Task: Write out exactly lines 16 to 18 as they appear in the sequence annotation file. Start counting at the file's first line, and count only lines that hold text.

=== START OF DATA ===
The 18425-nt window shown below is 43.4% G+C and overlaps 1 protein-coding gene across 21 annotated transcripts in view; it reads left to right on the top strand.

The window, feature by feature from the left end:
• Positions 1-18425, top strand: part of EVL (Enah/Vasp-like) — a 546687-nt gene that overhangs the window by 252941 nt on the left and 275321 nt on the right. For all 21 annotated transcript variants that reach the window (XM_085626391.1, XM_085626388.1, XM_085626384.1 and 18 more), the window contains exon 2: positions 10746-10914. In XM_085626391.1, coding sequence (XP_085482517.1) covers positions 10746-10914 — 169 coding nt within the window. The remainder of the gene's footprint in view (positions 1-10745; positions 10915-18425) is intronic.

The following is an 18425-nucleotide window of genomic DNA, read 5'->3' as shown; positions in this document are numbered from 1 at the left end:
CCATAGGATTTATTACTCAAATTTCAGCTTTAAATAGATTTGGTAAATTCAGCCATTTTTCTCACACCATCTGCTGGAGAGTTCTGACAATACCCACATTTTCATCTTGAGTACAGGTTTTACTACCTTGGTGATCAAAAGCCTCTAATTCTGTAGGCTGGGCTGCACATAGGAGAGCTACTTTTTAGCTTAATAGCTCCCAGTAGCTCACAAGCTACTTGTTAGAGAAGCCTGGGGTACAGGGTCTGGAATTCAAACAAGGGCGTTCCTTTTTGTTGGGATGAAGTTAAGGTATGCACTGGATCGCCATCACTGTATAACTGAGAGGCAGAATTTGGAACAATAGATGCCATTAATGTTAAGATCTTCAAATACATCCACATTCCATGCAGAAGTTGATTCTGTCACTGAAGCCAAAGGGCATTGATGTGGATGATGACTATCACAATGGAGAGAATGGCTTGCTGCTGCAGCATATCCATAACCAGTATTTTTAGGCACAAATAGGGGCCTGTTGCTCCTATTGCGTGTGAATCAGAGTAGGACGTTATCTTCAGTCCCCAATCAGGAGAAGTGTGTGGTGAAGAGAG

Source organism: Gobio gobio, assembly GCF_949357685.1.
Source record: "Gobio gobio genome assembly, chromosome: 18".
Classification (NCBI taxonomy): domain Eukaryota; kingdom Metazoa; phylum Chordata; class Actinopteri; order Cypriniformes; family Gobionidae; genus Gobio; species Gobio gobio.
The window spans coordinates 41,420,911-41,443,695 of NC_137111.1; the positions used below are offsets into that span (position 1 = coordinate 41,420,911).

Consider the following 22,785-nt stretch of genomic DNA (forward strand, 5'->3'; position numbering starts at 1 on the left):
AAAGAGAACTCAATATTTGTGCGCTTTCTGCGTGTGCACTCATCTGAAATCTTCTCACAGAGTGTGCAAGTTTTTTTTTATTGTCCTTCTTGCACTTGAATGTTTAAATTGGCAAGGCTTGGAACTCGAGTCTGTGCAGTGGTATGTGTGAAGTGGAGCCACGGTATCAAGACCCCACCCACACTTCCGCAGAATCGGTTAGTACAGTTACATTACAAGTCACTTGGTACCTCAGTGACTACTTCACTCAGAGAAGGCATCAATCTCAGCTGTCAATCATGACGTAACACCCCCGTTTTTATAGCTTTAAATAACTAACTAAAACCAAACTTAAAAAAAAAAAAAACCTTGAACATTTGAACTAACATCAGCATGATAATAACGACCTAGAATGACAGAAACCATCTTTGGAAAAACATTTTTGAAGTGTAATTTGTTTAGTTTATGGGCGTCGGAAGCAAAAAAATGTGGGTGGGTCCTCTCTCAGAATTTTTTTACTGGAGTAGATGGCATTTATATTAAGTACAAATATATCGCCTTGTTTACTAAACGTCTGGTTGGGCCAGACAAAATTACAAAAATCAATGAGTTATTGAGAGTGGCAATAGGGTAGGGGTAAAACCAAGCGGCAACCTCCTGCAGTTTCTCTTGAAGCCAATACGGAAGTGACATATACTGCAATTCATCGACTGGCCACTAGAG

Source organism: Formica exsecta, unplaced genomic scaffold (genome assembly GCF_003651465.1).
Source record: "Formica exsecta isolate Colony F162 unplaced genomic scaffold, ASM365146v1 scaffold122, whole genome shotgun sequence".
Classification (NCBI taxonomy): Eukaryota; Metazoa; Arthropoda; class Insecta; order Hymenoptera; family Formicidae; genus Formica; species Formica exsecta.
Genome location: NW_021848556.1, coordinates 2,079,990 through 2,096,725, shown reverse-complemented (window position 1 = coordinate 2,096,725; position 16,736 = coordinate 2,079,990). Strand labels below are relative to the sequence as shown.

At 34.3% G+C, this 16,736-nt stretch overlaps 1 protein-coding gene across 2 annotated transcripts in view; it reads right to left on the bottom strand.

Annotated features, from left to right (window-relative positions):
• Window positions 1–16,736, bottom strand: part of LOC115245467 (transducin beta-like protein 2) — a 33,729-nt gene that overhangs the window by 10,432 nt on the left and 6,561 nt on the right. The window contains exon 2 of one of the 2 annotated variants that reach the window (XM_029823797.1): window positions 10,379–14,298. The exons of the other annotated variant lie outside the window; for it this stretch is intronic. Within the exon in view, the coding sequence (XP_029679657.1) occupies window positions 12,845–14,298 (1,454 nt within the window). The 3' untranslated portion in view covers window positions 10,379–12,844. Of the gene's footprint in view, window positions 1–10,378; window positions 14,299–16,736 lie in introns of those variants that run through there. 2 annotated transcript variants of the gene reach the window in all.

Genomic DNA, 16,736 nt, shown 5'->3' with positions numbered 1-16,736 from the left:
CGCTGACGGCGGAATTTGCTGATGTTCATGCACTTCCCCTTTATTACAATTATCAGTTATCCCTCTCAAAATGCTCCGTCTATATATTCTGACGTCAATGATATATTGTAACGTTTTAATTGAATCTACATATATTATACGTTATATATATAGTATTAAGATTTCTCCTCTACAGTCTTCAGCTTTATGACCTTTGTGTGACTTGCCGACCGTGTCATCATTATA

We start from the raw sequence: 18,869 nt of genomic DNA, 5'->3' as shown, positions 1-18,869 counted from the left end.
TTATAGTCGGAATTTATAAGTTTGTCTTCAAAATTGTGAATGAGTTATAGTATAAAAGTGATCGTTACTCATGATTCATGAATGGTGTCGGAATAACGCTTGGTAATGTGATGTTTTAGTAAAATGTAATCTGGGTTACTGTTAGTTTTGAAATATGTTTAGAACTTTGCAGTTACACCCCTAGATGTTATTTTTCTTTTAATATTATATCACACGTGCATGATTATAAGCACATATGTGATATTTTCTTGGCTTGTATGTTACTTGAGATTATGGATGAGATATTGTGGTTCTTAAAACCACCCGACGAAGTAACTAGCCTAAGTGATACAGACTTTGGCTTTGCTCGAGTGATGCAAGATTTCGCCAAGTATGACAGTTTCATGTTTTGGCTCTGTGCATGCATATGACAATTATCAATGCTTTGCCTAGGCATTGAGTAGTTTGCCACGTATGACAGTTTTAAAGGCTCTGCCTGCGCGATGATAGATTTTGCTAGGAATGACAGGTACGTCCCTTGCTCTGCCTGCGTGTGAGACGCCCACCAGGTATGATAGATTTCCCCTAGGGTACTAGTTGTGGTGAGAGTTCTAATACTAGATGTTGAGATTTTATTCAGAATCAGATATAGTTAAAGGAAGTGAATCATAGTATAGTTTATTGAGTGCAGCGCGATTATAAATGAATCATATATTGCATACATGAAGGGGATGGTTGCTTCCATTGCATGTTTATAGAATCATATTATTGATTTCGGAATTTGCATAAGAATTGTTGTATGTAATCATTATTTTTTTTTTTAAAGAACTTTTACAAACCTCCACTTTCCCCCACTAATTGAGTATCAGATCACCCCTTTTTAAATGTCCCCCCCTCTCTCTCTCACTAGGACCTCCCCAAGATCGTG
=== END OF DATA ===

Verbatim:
At 34.3% G+C, this 16,736-nt stretch overlaps 1 protein-coding gene across 2 annotated transcripts in view; it reads right to left on the bottom strand.

Annotated features, from left to right (window-relative positions):
• Window positions 1–16,736, bottom strand: part of LOC115245467 (transducin beta-like protein 2) — a 33,729-nt gene that overhangs the window by 10,432 nt on the left and 6,561 nt on the right. The window contains exon 2 of one of the 2 annotated variants that reach the window (XM_029823797.1): window positions 10,379–14,298. The exons of the other annotated variant lie outside the window; for it this stretch is intronic. Within the exon in view, the coding sequence (XP_029679657.1) occupies window positions 12,845–14,298 (1,454 nt within the window). The 3' untranslated portion in view covers window positions 10,379–12,844. Of the gene's footprint in view, window positions 1–10,378; window positions 14,299–16,736 lie in introns of those variants that run through there. 2 annotated transcript variants of the gene reach the window in all.